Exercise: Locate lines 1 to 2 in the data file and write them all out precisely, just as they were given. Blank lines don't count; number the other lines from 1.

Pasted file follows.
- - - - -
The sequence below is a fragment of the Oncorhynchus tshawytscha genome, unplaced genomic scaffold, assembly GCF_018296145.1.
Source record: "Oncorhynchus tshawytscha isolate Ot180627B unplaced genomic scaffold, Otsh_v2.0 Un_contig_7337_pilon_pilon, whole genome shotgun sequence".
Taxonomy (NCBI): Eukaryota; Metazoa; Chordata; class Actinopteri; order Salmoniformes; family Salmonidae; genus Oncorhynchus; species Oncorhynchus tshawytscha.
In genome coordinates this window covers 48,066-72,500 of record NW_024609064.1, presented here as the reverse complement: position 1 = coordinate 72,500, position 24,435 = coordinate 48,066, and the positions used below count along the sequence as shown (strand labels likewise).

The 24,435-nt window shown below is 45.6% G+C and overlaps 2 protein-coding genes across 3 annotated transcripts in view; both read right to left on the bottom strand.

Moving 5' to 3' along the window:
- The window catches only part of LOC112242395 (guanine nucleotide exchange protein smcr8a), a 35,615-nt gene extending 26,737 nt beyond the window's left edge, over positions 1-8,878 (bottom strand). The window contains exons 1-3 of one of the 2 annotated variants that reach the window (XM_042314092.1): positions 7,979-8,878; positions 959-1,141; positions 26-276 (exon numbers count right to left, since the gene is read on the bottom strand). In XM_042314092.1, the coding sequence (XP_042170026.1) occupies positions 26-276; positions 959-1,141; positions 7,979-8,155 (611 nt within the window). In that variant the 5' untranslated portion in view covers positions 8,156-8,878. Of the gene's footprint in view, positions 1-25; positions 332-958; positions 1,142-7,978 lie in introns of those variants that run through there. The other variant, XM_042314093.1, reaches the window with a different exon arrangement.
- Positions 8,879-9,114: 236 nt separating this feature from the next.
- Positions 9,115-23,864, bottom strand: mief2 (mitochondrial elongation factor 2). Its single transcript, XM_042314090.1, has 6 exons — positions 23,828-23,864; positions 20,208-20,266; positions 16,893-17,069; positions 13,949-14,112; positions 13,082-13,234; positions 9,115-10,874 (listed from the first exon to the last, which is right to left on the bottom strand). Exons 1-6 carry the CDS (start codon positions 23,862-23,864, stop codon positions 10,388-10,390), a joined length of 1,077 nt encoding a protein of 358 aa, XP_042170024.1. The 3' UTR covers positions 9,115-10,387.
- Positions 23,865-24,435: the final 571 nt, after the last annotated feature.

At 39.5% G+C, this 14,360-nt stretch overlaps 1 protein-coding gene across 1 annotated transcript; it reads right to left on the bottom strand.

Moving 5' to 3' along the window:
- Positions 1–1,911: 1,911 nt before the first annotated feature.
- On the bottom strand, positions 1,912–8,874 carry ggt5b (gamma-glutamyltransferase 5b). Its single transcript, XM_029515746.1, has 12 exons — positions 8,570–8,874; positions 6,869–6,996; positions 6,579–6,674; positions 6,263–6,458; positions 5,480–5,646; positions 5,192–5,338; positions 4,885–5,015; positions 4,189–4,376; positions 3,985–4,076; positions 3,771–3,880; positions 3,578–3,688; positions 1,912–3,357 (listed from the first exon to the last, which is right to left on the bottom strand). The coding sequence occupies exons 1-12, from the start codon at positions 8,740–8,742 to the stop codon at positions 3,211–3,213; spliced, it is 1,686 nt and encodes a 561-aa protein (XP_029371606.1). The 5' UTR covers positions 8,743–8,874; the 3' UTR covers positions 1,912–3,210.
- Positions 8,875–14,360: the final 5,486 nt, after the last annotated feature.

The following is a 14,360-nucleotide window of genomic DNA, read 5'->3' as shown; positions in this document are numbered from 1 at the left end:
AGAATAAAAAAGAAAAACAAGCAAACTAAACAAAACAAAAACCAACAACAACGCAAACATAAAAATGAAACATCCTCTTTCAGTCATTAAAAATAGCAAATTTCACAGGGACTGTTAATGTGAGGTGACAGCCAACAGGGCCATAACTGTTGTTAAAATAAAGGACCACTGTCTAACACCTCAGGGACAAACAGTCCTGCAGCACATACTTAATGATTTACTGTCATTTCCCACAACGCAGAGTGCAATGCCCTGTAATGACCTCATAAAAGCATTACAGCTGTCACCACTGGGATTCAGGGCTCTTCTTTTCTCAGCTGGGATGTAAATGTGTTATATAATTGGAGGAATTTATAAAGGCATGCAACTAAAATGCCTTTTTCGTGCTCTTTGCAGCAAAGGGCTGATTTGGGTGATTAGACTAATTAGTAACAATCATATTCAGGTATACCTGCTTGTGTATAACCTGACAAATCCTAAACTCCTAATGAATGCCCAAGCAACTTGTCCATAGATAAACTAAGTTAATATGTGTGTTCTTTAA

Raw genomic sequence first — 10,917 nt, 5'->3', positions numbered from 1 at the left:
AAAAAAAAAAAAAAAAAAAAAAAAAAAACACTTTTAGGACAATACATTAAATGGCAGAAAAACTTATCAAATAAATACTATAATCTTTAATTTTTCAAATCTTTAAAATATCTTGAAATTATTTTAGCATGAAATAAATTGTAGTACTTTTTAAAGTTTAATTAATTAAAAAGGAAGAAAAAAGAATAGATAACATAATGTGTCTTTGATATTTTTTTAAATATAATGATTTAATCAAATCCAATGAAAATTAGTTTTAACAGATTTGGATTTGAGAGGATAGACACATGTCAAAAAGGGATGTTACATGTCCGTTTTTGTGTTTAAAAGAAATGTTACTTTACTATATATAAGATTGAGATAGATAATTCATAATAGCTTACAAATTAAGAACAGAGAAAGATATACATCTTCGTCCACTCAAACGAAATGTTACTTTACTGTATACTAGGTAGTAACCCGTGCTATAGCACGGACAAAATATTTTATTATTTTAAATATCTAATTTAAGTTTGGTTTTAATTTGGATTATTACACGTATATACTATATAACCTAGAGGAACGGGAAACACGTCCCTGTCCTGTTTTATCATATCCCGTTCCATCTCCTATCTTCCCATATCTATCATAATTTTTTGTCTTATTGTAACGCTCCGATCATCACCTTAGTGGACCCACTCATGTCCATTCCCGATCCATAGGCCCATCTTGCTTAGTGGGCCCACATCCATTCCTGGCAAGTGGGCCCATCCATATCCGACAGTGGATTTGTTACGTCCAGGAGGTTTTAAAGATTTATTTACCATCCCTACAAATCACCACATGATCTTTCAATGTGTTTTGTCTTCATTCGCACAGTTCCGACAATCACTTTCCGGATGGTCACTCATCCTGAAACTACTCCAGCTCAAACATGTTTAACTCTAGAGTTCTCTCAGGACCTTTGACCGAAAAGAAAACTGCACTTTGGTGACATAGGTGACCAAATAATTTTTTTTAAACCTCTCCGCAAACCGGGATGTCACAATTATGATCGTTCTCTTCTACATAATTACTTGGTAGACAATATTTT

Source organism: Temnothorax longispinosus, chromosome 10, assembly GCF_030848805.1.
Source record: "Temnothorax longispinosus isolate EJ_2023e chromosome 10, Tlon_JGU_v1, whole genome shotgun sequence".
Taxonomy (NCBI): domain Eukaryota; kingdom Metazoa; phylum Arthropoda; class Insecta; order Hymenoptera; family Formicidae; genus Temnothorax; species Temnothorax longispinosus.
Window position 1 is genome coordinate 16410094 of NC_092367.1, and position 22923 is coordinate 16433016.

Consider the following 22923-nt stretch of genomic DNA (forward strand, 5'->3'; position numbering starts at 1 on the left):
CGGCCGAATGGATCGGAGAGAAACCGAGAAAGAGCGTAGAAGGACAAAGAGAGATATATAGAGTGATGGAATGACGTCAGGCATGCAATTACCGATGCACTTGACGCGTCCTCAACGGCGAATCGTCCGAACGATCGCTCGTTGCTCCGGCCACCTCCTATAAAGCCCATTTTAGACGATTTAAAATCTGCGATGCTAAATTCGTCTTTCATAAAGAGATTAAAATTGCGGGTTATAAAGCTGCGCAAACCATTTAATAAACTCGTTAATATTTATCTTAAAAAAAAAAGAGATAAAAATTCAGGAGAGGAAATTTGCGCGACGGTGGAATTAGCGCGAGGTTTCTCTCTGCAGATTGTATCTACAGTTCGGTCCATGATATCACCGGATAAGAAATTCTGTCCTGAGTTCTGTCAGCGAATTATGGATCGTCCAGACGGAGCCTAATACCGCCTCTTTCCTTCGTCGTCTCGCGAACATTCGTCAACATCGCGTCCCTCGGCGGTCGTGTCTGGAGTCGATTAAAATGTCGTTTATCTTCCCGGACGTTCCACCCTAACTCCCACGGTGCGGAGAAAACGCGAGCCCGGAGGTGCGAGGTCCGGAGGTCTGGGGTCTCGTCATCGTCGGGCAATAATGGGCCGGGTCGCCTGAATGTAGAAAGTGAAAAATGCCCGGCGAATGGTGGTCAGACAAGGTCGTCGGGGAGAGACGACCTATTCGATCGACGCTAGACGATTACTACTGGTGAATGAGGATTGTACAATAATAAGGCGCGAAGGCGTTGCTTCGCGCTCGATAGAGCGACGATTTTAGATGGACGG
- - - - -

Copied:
The sequence below is a fragment of the Oncorhynchus tshawytscha genome, unplaced genomic scaffold, assembly GCF_018296145.1.
Source record: "Oncorhynchus tshawytscha isolate Ot180627B unplaced genomic scaffold, Otsh_v2.0 Un_contig_7337_pilon_pilon, whole genome shotgun sequence".